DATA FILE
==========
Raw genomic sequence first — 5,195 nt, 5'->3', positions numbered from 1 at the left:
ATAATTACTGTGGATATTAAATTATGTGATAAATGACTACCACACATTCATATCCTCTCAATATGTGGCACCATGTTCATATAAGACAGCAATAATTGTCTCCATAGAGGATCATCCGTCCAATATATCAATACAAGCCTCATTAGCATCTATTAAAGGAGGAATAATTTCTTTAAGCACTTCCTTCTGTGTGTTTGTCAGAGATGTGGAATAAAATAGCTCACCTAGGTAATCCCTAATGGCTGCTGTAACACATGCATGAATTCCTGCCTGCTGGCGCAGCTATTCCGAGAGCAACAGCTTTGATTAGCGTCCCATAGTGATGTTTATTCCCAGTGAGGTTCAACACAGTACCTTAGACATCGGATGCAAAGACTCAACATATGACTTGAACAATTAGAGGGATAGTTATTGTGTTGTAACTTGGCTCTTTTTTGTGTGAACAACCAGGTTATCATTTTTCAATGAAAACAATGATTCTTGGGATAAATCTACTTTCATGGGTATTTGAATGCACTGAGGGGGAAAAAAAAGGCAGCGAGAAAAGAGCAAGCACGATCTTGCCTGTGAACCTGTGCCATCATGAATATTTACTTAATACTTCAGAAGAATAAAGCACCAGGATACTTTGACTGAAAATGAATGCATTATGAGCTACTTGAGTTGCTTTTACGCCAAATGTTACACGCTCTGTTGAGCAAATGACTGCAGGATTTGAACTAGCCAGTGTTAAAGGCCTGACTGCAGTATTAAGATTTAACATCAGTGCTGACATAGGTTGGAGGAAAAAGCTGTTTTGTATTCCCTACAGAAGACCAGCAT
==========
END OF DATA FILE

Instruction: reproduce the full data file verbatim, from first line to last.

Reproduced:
Raw genomic sequence first — 5,195 nt, 5'->3', positions numbered from 1 at the left:
ATAATTACTGTGGATATTAAATTATGTGATAAATGACTACCACACATTCATATCCTCTCAATATGTGGCACCATGTTCATATAAGACAGCAATAATTGTCTCCATAGAGGATCATCCGTCCAATATATCAATACAAGCCTCATTAGCATCTATTAAAGGAGGAATAATTTCTTTAAGCACTTCCTTCTGTGTGTTTGTCAGAGATGTGGAATAAAATAGCTCACCTAGGTAATCCCTAATGGCTGCTGTAACACATGCATGAATTCCTGCCTGCTGGCGCAGCTATTCCGAGAGCAACAGCTTTGATTAGCGTCCCATAGTGATGTTTATTCCCAGTGAGGTTCAACACAGTACCTTAGACATCGGATGCAAAGACTCAACATATGACTTGAACAATTAGAGGGATAGTTATTGTGTTGTAACTTGGCTCTTTTTTGTGTGAACAACCAGGTTATCATTTTTCAATGAAAACAATGATTCTTGGGATAAATCTACTTTCATGGGTATTTGAATGCACTGAGGGGGAAAAAAAAGGCAGCGAGAAAAGAGCAAGCACGATCTTGCCTGTGAACCTGTGCCATCATGAATATTTACTTAATACTTCAGAAGAATAAAGCACCAGGATACTTTGACTGAAAATGAATGCATTATGAGCTACTTGAGTTGCTTTTACGCCAAATGTTACACGCTCTGTTGAGCAAATGACTGCAGGATTTGAACTAGCCAGTGTTAAAGGCCTGACTGCAGTATTAAGATTTAACATCAGTGCTGACATAGGTTGGAGGAAAAAGCTGTTTTGTATTCCCTACAGAAGACCAGCAT